Rhodes Scholarships are among the most celebrated and prestigious awards in the academic world, given to a select group of students usually from Ivy League and other well-regarded four-year colleges and universities.
This year, a community college graduate is among their ranks.
Next fall, Hazim Hardeman — who received his associate degree in communications in 2015 from the Community College of Philadelphia (CCP) before transferring to Temple University to earn a baccalaureate in strategic communications and public advocacy this May — will enroll at Oxford University in England to pursue a master’s degree.
The scholarship, created in 1902, covers all expenses (valued at about $68,000 a year) for two or three years of study at Oxford. Scholars are chosen in a two-stage process. First, a college or university must endorse applicants, who must meet rigorous academic standards and display leadership, ambition and a community to make a difference for good, among other qualifications. Selection committees then taps top applicants for interviews. This year, 32 Americans were selected from 866 students endorsed by 299 different institutions.
It’s uncertain how many Rhodes Scholars have attended a community college. According to the Rhodes Trust, records indicate that only a few Rhodes Scholars over the years have listed community colleges on their scholarship applications. Secondary institutions are not required to disclose if an applicant has an associate degree.
Proof of the work
Hardeman’s high-profile honor highlights the academic standards offered at community college, according to CCP President Donald Generals.
“People are finally beginning to realize that we more than just the local adult ed college or a career and technical training college,” Generals said. “We are, in fact, the first two legitimate years of a college education.”
Hardeman’s story is extraordinary — he comes from a single parent home, had 2.3 GPA in high school and started at CCP in development education — but it’s one that’s not uncommon at community colleges. In fact, public two-year colleges like CCP serve many such students and provide services that help them become successful.
Generals noted that another student from CCP — which serves about 34,000 students annually — recently attended Oxford on another scholarship. In 2015, the Jack Kent Cooke Foundation named alumnus L. Larry Liu its first-ever Oxford Scholar, which it established in partnership with Lincoln College at Oxford. Liu, who earned his bachelor’s degree in sociology and economic policy from the University of Pennsylvania, received up to $85,000 to earn his graduate degree from Lincoln.
Such accomplishments highlight that community colleges are not only important for technical education, but also for academics geared toward a bachelor’s education and beyond.
“It speaks to the point that we are comprehensive,” Generals said. “We do both — and we both very well. We provide opportunities for many populations.”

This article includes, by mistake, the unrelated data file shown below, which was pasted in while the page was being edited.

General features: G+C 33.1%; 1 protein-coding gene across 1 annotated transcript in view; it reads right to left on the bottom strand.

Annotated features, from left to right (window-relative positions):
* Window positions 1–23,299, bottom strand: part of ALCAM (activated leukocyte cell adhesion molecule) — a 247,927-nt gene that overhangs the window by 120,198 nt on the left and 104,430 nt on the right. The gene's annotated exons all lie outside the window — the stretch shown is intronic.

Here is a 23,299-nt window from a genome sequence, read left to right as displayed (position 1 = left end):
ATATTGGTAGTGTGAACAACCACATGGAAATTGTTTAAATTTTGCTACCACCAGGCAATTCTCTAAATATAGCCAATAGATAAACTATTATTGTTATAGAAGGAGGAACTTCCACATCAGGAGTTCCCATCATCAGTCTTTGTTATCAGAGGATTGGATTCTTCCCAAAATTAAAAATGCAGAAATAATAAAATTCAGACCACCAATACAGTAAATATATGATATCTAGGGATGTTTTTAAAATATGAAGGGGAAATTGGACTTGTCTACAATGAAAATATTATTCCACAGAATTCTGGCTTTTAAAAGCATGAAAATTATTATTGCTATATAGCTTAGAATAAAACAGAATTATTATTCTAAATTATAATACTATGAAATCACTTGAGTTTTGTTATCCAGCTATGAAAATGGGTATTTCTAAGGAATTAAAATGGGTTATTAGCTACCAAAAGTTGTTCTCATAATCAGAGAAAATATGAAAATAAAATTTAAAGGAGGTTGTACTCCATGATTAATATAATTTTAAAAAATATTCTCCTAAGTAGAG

Hazim emphasized that aspect, and how CCP allowed him to develop as a student and person.
“It’s not just a sort of a steppingstone. It’s a place where you can go and grow just like any other place,” Hardeman said. “The rigorous academic experience, the opportunity to be involved in student life, and professors who are willing to invest in students have really been the main things to shape my experience at the college.”
A future community college teacher?
Andrea DenHoed is another former community college student who received the scholarship in 2008. Her path was also atypical. DenHoed was home schooled, and while she was in high school her mother enrolled her in courses at Colorado’s Community College of Aurora, where she took four years of Spanish and math and science courses.
“It provided a large part of my high school education,” said DenHoed, noting she earned about 50 credits through the college. Those credits transferred to the University of Oklahoma, which helped her save money on tuition and fees, and allowed her to take university-level courses beyond the required general education requirements.
Attending CCA also brought DenHoed into a classroom for the first time, and it opened her eyes to the myriad people served by community colleges, from traditional-age students, to career switchers, to parents just taking a course or two.
“It was a nice thing at that age to see all those different paths in life,” she said.
DenHoed is now a copy editor for New Yorker magazine, but she may transition to a new career: teaching, perhaps at a community college.
“I think it’s partially because of the time I spent there,” she said. “And I think it’s partially the population of students and the diversity of paths at a community college.”